Film ID:
YFA 4337



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A hundred years on from a ground breaking investigation into unemployment, Richard Bilton turns detective and uncovers a moving story of one family's journey from grinding poverty in a York slum to undreamt of success as a Hollywood actor.

In 1910 philanthropist and chocolate tycoon Seebohm Rowntree wrote a radical book about unemployment, exposing for the first time the terrible conditions faced by Britain's jobless. The report featured the diaries of the Nevinson family who struggled on the brink of destitution. In the first of two programmes looking at unemployment over the century, Richard Bilton painstakingly hunts down the descendants of the Nevinsons and discovers their great grandson is actor Mark Addy - Friar Tuck in the recent Robin Hood movie and a star of The Full Monty. In many ways, the story of the Addy family is the story of all our working lives over the last century.

This programme uses dramatized scenes combined with interviews and archival research to illustrate the report released by Seebohm Rowntree. In the summer of 1910, families were asked to describe their daily lives including working and living conditions as well as diet. This report was used to determine the poverty level.

Interview - Richard Taylor, York City Archives

There is archive footage of Seebohm Rowntree, and the commentary speaks of his passion to improve the life of the common man.

Interview - Julia Unwin, Joseph Rowntree Foundation

Julia speaks of the report of the welfare state. On 7th June, 1910, 60 researchers were sent to every working class home in York in order to conduct interviews. The family on which the programme focuses are the Nevinsons. Rowntree was interested in the link between diet and health, and the typical diet of tea, bread, and margarine is described. The family was only getting about a third of the calories they needed for a healthy diet.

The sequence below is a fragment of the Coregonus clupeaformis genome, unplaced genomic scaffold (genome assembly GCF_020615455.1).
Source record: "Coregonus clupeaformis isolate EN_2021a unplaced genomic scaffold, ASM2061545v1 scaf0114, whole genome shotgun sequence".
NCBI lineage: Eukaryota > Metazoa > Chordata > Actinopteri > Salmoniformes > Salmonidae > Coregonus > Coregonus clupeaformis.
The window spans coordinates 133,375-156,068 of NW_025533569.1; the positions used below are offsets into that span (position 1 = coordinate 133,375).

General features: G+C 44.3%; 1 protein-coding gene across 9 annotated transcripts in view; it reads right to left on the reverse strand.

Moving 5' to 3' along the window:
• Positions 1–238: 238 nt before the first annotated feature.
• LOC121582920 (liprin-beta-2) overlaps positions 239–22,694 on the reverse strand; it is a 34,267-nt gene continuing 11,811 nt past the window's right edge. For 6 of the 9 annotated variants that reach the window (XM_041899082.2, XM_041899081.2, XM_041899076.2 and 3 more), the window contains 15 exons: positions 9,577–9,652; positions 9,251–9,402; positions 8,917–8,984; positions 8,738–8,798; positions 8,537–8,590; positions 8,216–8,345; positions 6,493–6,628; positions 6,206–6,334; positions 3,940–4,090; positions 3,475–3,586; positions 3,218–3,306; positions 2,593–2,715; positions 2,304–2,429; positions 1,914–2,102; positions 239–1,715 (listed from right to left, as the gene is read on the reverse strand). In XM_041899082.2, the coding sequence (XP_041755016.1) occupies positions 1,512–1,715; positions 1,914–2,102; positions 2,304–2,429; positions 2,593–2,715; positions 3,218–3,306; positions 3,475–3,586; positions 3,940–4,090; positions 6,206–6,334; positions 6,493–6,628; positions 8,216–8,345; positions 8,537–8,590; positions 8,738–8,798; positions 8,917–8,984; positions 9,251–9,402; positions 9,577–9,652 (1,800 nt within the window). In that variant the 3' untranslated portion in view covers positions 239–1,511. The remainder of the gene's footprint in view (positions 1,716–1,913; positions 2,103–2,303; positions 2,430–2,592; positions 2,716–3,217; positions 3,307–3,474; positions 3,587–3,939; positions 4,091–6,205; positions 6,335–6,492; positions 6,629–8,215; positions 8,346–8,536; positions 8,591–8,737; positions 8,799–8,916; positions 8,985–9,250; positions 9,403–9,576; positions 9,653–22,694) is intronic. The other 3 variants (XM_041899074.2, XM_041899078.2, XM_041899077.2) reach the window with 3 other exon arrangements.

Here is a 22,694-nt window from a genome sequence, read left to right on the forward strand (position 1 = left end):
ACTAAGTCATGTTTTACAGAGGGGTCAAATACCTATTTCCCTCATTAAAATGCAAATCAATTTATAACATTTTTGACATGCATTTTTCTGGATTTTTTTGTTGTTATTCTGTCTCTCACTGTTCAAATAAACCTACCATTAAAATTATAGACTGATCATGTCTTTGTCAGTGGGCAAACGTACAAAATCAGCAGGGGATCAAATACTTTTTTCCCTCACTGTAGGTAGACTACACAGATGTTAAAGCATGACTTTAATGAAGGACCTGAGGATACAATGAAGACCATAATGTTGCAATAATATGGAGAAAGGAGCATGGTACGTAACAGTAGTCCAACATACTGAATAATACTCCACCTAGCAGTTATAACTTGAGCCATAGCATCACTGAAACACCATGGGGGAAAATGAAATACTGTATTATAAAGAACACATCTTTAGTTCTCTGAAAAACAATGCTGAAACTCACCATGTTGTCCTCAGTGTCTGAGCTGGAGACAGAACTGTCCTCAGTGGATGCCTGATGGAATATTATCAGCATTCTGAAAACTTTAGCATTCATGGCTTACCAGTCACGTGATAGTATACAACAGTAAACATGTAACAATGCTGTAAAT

Richard Bilton goes onto try to track down the descendants of the Nevinsons to see if in fact the family's status had improved over a number of generations. To carry out this research, he speaks to the following people from the York Family History Society: Pam Elliott, David Poole, Hugh Murray. During their research, they've determined that pseudonyms were used for all the families who appear in Rowntree's report.

Bilton visits the old Rowntree offices, now the Pizza Hut off of Coppergate in York. Here, three young apprentices learned the chocolate trade and went onto make names for themselves: Cadbury, Fry, and Rowntree. Some of the Rowntree family history is discussed using a combination of photographs and archive film.

Interview - Bridget Morris, Archivist Bootham School

Bilton learns that one of the children from the Nevinson family attended the Blind School in York, and through census records, it is discovered that her name is Ivy Addy, unveiling the real family name from Rowntree's report.

Interview - Pete Connelly, York Archaeological Trust

At the dig at Hungate, Connelly explains that they are standing where the family house would have been in 1910.

Interview - Ian Addy,

Ian's grandfather is the head of the family on which the programme has focused and took place in Rowntree's report. His father was a young boy at the time. Addy is interviewed about his family history and his thoughts about some of the journal entries from the survey.

Interview - Alex Hutchinson, Nestle Archivist

Here the programme focuses on the history of the factory. Archive footage of the factory as well as many different adverts are shown. Rowntree cared greatly for the welfare of his workers, and the welfare state as we know it today came about as a result of his ideas.

At York Minster, Addy also explains, unlike the situation in which his father and grandfather found themselves, he had prospects for jobs and training available to him. Addy went to technical college and became a glazier working at the Minster.

Ian Addy's son, Mark Addy, is a famous Hollywood actor, and a montage of some of his memorable films is shown.

Interview - Mark Addy

Addy is interviewed and discusses how in only a few generations his family has been able to go from the slums of York to the glamour of Hollywood. Bilton then takes Addy to the gravesite of the family members from Rowntree's report, and later, the extended Addy family come to a reunion at the Hungate dig to pay tribute to their ancestors.

End Credits:
Presenter: Richard Bilton
Actors: Neil Armstrong, Amanda Hepburn, Charlotte Kitchling, Markos Von Linger, Skyla Dee Pearce, Jack Soulsby, Rachel Teate
Camera: Nik Porter, Steve Orgen, Steve Horrocks
Sound: Chris Gibbions, Nigel Chatters, Andy Boag, Steve Booth
Title Graphics: Lexi Elven
Online Editor: Boyd Nagle
Dubbing Mixer: Andrew Sears
Production Executive: Jane Taylor
Production Co-ordinator: Charlotte Davies
Film Researcher: Kate Redman
Production Manager: Libby Hand
Film Editor: Henry Wood
Assistant Producer: Barbara Arvanitidis, Mora McLagan
Executive Producer: Sam Bagnall
Producer and Director: Guy Smith
BBC 2010

Originally Broadcast 22 October, 2010